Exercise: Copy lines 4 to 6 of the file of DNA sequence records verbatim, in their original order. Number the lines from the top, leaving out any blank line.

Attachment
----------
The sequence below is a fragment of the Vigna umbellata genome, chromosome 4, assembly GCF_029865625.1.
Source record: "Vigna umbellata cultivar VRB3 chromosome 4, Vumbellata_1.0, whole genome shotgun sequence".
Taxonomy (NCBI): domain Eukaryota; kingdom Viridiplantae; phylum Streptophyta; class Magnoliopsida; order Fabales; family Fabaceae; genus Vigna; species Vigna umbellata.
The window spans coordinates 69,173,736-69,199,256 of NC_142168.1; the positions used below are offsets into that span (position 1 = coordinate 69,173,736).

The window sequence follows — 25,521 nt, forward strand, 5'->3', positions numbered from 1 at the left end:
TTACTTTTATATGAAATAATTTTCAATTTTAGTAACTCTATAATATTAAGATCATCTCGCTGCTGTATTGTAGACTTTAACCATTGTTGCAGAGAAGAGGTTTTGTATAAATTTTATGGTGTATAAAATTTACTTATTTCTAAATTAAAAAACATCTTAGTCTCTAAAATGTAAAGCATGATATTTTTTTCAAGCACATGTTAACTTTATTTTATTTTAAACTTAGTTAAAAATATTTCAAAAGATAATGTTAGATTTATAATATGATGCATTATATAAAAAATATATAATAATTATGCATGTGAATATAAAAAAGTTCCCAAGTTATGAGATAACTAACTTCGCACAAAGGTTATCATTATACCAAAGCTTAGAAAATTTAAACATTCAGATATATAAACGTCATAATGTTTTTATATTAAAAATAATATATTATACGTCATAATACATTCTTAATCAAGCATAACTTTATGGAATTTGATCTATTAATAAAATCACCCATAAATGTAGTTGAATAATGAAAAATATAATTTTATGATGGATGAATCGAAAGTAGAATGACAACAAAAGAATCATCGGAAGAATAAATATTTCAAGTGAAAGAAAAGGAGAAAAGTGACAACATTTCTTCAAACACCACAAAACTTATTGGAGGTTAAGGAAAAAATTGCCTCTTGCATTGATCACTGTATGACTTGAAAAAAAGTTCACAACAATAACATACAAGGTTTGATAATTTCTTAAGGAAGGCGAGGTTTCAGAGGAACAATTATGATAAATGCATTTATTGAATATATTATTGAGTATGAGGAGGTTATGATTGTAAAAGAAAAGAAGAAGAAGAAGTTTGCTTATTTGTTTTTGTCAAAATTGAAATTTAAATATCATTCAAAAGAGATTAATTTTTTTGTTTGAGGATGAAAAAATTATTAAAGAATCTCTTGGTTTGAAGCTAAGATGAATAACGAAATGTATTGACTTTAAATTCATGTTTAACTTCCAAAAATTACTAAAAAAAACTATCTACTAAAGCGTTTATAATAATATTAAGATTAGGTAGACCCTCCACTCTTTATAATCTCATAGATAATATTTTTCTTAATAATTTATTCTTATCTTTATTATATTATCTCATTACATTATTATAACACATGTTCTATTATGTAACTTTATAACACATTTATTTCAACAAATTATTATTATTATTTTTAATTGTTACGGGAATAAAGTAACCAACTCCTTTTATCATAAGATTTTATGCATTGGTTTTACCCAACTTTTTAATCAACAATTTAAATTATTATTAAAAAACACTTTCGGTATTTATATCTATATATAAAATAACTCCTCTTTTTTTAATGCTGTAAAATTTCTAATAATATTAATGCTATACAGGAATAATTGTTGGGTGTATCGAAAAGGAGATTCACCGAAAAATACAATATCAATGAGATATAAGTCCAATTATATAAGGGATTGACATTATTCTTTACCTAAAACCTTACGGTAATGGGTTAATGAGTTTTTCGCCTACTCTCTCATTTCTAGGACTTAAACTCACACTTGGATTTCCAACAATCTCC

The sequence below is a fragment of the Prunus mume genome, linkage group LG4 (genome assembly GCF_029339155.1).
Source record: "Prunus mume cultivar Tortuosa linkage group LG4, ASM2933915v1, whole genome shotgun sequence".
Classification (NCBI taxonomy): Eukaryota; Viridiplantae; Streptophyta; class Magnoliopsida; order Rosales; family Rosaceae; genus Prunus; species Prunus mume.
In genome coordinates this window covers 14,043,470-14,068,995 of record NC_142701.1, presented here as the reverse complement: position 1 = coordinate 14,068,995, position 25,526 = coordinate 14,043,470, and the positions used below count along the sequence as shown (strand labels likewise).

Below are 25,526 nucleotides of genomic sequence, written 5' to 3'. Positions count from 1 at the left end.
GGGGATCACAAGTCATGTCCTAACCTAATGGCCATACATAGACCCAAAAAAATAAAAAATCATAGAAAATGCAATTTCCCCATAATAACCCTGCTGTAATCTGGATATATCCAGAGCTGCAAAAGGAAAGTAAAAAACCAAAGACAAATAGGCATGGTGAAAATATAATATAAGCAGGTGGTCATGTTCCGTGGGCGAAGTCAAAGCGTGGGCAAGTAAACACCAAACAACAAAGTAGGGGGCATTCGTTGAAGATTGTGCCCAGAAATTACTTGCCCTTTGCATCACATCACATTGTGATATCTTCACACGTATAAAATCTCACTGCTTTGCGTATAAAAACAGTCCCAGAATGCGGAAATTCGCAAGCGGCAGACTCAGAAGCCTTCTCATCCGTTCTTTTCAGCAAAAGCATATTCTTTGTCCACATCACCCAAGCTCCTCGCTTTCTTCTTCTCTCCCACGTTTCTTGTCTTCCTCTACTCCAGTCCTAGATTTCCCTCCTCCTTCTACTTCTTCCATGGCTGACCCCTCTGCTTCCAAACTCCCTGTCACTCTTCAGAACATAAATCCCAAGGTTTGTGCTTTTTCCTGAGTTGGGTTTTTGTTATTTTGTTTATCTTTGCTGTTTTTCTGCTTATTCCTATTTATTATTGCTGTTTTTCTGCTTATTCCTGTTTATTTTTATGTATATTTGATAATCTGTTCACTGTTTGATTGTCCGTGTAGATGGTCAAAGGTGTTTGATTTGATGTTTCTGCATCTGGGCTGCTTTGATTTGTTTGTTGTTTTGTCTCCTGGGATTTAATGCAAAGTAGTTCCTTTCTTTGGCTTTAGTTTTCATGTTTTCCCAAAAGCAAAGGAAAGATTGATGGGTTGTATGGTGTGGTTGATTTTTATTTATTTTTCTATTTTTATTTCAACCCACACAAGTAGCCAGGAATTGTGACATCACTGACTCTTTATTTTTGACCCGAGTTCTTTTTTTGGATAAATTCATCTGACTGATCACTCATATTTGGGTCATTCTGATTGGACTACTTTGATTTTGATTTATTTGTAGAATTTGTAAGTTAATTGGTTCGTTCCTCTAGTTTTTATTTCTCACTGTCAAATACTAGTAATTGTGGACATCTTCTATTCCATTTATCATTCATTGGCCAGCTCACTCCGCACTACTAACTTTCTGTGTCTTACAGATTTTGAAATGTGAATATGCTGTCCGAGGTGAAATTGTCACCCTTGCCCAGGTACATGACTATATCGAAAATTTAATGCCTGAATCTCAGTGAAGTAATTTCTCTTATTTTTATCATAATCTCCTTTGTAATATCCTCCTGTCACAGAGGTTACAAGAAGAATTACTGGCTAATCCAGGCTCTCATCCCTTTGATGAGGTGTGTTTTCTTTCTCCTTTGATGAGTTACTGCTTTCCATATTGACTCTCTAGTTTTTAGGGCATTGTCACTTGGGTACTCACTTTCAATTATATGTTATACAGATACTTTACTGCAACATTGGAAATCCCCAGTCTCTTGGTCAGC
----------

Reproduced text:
The window spans coordinates 69,173,736-69,199,256 of NC_142168.1; the positions used below are offsets into that span (position 1 = coordinate 69,173,736).

The window sequence follows — 25,521 nt, forward strand, 5'->3', positions numbered from 1 at the left end:
TTACTTTTATATGAAATAATTTTCAATTTTAGTAACTCTATAATATTAAGATCATCTCGCTGCTGTATTGTAGACTTTAACCATTGTTGCAGAGAAGAGGTTTTGTATAAATTTTATGGTGTATAAAATTTACTTATTTCTAAATTAAAAAACATCTTAGTCTCTAAAATGTAAAGCATGATATTTTTTTCAAGCACATGTTAACTTTATTTTATTTTAAACTTAGTTAAAAATATTTCAAAAGATAATGTTAGATTTATAATATGATGCATTATATAAAAAATATATAATAATTATGCATGTGAATATAAAAAAGTTCCCAAGTTATGAGATAACTAACTTCGCACAAAGGTTATCATTATACCAAAGCTTAGAAAATTTAAACATTCAGATATATAAACGTCATAATGTTTTTATATTAAAAATAATATATTATACGTCATAATACATTCTTAATCAAGCATAACTTTATGGAATTTGATCTATTAATAAAATCACCCATAAATGTAGTTGAATAATGAAAAATATAATTTTATGATGGATGAATCGAAAGTAGAATGACAACAAAAGAATCATCGGAAGAATAAATATTTCAAGTGAAAGAAAAGGAGAAAAGTGACAACATTTCTTCAAACACCACAAAACTTATTGGAGGTTAAGGAAAAAATTGCCTCTTGCATTGATCACTGTATGACTTGAAAAAAAGTTCACAACAATAACATACAAGGTTTGATAATTTCTTAAGGAAGGCGAGGTTTCAGAGGAACAATTATGATAAATGCATTTATTGAATATATTATTGAGTATGAGGAGGTTATGATTGTAAAAGAAAAGAAGAAGAAGAAGTTTGCTTATTTGTTTTTGTCAAAATTGAAATTTAAATATCATTCAAAAGAGATTAATTTTTTTGTTTGAGGATGAAAAAATTATTAAAGAATCTCTTGGTTTGAAGCTAAGATGAATAACGAAATGTATTGACTTTAAATTCATGTTTAACTTCCAAAAATTACTAAAAAAAACTATCTACTAAAGCGTTTATAATAATATTAAGATTAGGTAGACCCTCCACTCTTTATAATCTCATAGATAATATTTTTCTTAATAATTTATTCTTATCTTTATTATATTATCTCATTACATTATTATAACACATGTTCTATTATGTAACTTTATAACACATTTATTTCAACAAATTATTATTATTATTTTTAATTGTTACGGGAATAAAGTAACCAACTCCTTTTATCATAAGATTTTATGCATTGGTTTTACCCAACTTTTTAATCAACAATTTAAATTATTATTAAAAAACACTTTCGGTATTTATATCTATATATAAAATAACTCCTCTTTTTTTAATGCTGTAAAATTTCTAATAATATTAATGCTATACAGGAATAATTGTTGGGTGTATCGAAAAGGAGATTCACCGAAAAATACAATATCAATGAGATATAAGTCCAATTATATAAGGGATTGACATTATTCTTTACCTAAAACCTTACGGTAATGGGTTAATGAGTTTTTCGCCTACTCTCTCATTTCTAGGACTTAAACTCACACTTGGATTTCCAACAATCTCC